loops. Then, the group adds further details that will
later determine what process steps can be eliminated.
These details are:
Real value-added (RVA)- activities that transform
inputs into outputs. They're perceived as valuable to the
customer, like assembly, packaging and fabrication.
Business value-added (BVA)- process steps that are
installed by management, like scheduling, marketing,
invoicing and record-keeping. These things are necessary
to support and monitor internal business functions, but
don¹t have much perceived value to the
Non-value added (NVA)- process steps that
contribute to neither customer satisfaction or improved
business operations. Things like inspections, excessive
transit, waiting and storage are NVAs.
Variances- problems, defects, mistakes or other
disturbances that affect efficiency, like getting the
wrong parts, or entering data incorrectly.
Key Variances- variances that cause the most
significant process problems such as stopping the process
or producing defects.
Paperwork- internal documents required to complete
steps within the process.
Cycle-time efficiency (CE)= (RVA) Real
value added time
Once the process map is complete, the redesign team
begins to focus on cycle-time. Many of the procedures
that redesign members are accustomed to will end up on
the cutting room floor at this phase, so Southwest's
consultants start by emphasizing just how important
cycle-time reduction is. Debetaz likes to present his
teams with the four rules of responsiveness:
Rule #1: .05 to 5 rule-value is created in only
.05 to 5 percent of the total time employed in a
Rule #2: 3/3 rule-time lost in most processes is
equally attributed to three sources: waiting for
completion of a unit of work; waiting for physical or
intellectual rework to be done or waiting for management
to make a decision.
Rule #3: ¼-2-20 rule-if time is compressed in
a process by one-quarter, labor productivity doubles and
costs are reduced by 20 percent.
Rule #4: 3x2 rule-when process times are
compressed to be at least 50 percent faster than the
competition, growth at three times the industry average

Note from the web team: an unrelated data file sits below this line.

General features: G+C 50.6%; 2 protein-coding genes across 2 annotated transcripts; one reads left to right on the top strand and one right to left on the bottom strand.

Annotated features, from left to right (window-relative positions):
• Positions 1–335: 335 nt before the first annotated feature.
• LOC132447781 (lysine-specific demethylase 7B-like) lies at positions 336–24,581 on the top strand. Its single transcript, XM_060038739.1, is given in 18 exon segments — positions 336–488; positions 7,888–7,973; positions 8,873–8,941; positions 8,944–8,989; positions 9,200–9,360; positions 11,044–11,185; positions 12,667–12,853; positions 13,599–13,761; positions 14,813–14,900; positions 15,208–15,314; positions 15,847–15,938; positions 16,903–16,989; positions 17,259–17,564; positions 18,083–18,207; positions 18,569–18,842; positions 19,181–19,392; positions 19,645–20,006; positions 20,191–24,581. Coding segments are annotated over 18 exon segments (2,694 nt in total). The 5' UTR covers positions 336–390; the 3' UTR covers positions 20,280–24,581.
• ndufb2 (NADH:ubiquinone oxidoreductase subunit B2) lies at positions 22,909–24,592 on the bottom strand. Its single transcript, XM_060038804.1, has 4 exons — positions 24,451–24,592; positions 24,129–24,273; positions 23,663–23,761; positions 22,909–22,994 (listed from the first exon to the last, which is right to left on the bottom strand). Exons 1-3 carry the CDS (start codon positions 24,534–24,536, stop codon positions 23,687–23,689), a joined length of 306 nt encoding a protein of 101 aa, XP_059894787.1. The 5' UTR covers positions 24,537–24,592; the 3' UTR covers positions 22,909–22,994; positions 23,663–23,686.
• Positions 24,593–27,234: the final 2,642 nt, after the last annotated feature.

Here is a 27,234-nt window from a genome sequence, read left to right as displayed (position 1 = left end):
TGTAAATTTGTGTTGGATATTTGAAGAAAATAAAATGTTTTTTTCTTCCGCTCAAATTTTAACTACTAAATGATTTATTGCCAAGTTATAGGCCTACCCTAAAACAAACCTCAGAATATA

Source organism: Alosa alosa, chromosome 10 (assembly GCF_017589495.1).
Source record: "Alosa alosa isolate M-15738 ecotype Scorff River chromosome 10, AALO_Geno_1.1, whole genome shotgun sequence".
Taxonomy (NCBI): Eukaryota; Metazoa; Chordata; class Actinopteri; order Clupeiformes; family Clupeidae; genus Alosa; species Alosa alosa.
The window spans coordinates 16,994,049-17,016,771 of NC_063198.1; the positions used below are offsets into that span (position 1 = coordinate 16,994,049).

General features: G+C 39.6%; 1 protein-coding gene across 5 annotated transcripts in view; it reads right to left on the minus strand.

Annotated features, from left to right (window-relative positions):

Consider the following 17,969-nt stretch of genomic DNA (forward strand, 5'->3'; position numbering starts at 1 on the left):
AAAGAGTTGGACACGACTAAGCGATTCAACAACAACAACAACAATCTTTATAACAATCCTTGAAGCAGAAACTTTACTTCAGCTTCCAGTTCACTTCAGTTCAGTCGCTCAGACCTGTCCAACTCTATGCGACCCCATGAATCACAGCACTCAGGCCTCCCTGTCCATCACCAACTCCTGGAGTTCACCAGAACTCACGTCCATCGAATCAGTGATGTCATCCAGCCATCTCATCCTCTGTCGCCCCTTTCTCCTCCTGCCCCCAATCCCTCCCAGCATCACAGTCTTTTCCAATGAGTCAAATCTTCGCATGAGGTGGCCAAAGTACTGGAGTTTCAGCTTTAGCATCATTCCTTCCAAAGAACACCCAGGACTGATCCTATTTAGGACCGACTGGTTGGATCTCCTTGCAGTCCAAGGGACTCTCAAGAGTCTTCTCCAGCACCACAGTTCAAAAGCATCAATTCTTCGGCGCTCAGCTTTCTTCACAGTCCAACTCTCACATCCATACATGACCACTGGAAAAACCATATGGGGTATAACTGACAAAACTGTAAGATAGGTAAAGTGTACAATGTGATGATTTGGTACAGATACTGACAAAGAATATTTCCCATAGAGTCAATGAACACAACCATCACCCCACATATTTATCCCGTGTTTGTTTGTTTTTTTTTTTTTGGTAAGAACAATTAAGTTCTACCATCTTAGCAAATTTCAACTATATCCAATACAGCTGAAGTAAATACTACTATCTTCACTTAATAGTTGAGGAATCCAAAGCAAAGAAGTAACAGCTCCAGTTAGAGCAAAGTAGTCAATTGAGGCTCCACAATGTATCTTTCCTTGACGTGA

is likely and profits of two times the industry average
Now the team returns to the process map and focuses on
breaking all the processes down into sub-processes. For
example, order processing begins with a customer placing
an order and ends with the customer receiving their
goods. Sub-processes to order processing include getting
credit approval and order entry.
At this point, redesign team members document process
times and cycle times for each sub-process. Both
statistics are noted on the map and then the team
calculates the overall efficiency for each sub-process
using this calculation:
Total cycle-time (CT= RVA+BVA+NVA)
Based on the results of this
calculation for each sub-process, redesign efforts would
begin by reducing the highest cycle-time efficiency
Actual Cycle Time Reduction
Once you've established cycle-time efficiency ratios,
says Debetaz, then you have to look for the conditions
that contribute to high (or inefficient) ratios. Typical
contributing factors are key variances, excessive
transfers and rework loops and too much paperwork. The
goal at this point is to identify where any of these
conditions exist, and to reduce or eliminate them
according to their value-added status. For example, real
value added activities should be streamlined, business
value-added activities should be minimized and non-value
added activities like variances and transfers should be
eliminated. (Refer to the sidebar to see what this might
When you reach this stage in your rapid cycle redesign,
you might feel like your office is less an office than a
demolition derby. It's important to keep momentum up at
this point, and use that momentum to a create a map of
how the process should be. Construct this map just below
the existing map made out of Post-It notes, so you can
see the stunning process improvements you've made (this
should make you feel proud and boastful. That's good-you
deserve it). Now that you have your courage and
enthusiasm back, implement the new process. Keep the
following in mind:
*Metrics-how are you going to measure this new
*Layout-are changes to the office space necessary?
*Team configuration-are your new process-centered teams
really practical? How are they configured (by product, by
*Role responsibilities-which roles are changing? What
skills are required for new positions?
*Task/decision transfers-which tasks/decisions should be
*Training plan-is training necessary to support the new
*Implementation-what actions or steps will you take?
*Communication-the what, when, where and how of
communicating the outcomes of the redesign
Once you've gone through the steps of
rapid-cycle redesign, you can expect some results that
are astounding by any critic's standards. And considering
the tremendous benefits of rapid cycle-time redesign,
it's no wonder you'd want it done fast. Maybe even five
Cycle-time: The total time elapsed in a process or sub-process
required for transforming an input to an output.
Processing time: The time required for activities
which directly transform inputs into outputs.
Non-processing time: Non value-added and business
value-added activities which add time and cost to